Discovery Reveals How Fish Learned to Walk

Three Pacific leaping blennies (Alticus arnoldorum) hide out in a burrow on the coast of Guam. Copyright and credit: S. Tonia Hsieh, Temple University, used with permission

Scientists may be one step closer to solving the mystery of how ancient marine organisms made the transition to land. By studying leaping blennies, a strange fish that spends considerable time on land, researchers have gained insights into the mechanisms that may have played a key role in the move from surf to turf.

Blennies leap out of the waves, stake out territory and reproduce on rocky shorelines in the Pacific, explained S. Tonia Hsieh, now a researcher at Temple University, who conducted the study on blennies while at Harvard University.

Blennies spend their days hopping along in the intertidal zone the span of shore between the high and low tides.

The way the fish propel themselves into a jump tells scientists about how an animal's physiology may evolve under the right conditions, Hsieh said.

How they do it

To study this behavior, Hsieh used high-speed video to capture images of 60 individual fish as they leapt. She measured each fish's take-off angle, maximum speed and several other variables.

The images revealed exactly how the blennies leap. First, the fish curls itself into a 'C' shape. Then it straightens out explosively.

A Pacific leaping blenny (Alticus arnoldorum). Copyright and credit: S. Tonia Hsieh, Temple University, used with permission

The key finding is that blenny twists its tail and pushes off the surface with the flatter side of its tail.

The blenny's strategy for twisting its tail is novel, and is different from how other species propel themselves. Other fish move forward through water by lateral undulation basically, they move side to side, like a snake. But side-to-side movement is not too efficient, Hsieh said.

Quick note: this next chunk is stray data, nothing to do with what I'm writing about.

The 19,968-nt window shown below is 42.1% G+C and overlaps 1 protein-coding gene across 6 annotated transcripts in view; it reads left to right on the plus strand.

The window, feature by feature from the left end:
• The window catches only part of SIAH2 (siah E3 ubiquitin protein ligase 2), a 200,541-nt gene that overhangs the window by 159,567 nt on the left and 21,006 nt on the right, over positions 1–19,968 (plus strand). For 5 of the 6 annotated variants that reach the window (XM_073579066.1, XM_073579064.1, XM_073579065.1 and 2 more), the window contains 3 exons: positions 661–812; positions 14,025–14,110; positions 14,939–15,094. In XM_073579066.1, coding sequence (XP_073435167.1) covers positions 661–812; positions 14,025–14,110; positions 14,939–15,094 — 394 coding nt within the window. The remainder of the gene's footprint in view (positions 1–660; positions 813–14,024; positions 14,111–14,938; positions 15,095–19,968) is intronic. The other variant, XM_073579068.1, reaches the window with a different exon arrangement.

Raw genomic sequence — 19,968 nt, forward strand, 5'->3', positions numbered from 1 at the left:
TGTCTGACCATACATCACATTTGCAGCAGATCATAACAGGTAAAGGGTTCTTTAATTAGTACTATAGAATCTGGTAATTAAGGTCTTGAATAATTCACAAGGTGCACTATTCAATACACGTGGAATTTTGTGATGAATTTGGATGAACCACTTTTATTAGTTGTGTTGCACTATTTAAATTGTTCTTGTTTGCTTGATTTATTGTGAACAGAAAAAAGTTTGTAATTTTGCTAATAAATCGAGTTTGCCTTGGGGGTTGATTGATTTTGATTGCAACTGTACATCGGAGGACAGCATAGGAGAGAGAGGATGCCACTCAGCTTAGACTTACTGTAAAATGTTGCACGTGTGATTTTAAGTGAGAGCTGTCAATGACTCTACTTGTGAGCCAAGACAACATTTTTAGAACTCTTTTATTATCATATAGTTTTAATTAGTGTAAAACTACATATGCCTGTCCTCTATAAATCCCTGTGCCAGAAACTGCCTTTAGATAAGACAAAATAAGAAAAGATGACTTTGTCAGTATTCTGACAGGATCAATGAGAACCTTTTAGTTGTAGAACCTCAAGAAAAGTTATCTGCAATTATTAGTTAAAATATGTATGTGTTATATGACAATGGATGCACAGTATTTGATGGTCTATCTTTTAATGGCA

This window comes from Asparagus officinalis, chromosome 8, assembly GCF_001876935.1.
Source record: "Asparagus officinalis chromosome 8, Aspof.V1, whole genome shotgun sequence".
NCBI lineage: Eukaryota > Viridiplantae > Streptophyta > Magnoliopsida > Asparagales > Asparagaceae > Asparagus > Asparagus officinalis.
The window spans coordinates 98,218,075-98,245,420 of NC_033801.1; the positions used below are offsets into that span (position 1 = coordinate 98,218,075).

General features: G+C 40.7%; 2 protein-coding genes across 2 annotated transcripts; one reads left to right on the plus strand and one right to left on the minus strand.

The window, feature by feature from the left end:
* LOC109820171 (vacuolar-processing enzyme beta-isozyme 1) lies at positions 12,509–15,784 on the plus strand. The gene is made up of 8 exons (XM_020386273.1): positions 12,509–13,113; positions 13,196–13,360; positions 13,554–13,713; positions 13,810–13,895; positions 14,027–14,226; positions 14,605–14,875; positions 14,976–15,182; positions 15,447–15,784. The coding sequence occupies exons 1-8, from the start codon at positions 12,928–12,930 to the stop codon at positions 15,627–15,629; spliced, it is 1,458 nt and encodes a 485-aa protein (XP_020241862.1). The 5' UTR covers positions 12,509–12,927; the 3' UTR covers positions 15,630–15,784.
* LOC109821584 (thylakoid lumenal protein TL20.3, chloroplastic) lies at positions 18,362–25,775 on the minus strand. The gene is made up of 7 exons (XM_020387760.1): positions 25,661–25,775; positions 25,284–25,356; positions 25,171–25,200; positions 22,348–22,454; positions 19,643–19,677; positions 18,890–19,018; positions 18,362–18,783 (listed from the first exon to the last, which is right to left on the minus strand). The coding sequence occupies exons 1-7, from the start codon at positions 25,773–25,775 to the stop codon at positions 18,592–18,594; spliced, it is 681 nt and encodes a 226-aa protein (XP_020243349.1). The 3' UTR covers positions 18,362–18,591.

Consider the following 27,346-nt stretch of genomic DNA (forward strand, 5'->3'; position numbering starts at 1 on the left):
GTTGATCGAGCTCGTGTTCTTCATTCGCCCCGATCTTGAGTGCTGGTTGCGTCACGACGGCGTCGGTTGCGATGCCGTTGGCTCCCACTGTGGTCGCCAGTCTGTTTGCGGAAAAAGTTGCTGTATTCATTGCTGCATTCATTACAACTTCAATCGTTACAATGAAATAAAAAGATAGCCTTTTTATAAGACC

A Pacific leaping blenny (Alticus arnoldorum) leaps into the air. Copyright and credit: S. Tonia Hsieh, Temple University, used with permission

"Twisting the tail is so much better than moving the tail from side to side," Hsieh said. "Tail twisting increases their stability and their control over where they go when they leap."

Another surprising finding: The blenny's muscles, tendons and skeleton are no different from those of other fish that don't twist their tails. It may be that the blenny's neurons activate the creature's muscles differently, but more analysis is needed to determine if there are physical differences, or if the behavior arose without any physical changes.

In blennies, leaping is under conscious control, but the behavior evolved from the reflexive behaviors, Hsieh said.

"This implies that, from an evolutionary stand point, they've co-opted a behavioral trait and begun using it in a new manner," Hsieh said. "It's interesting to consider how evolution can allow for dramatic transitions, how a behavior can evolve from an unconscious reflex."

Not a missing link

Scientists believe that the transition marine organisms made to land occurred after limbs developed so, as true fish that have fins, blennies do not represent a step in this transition, Hsieh said.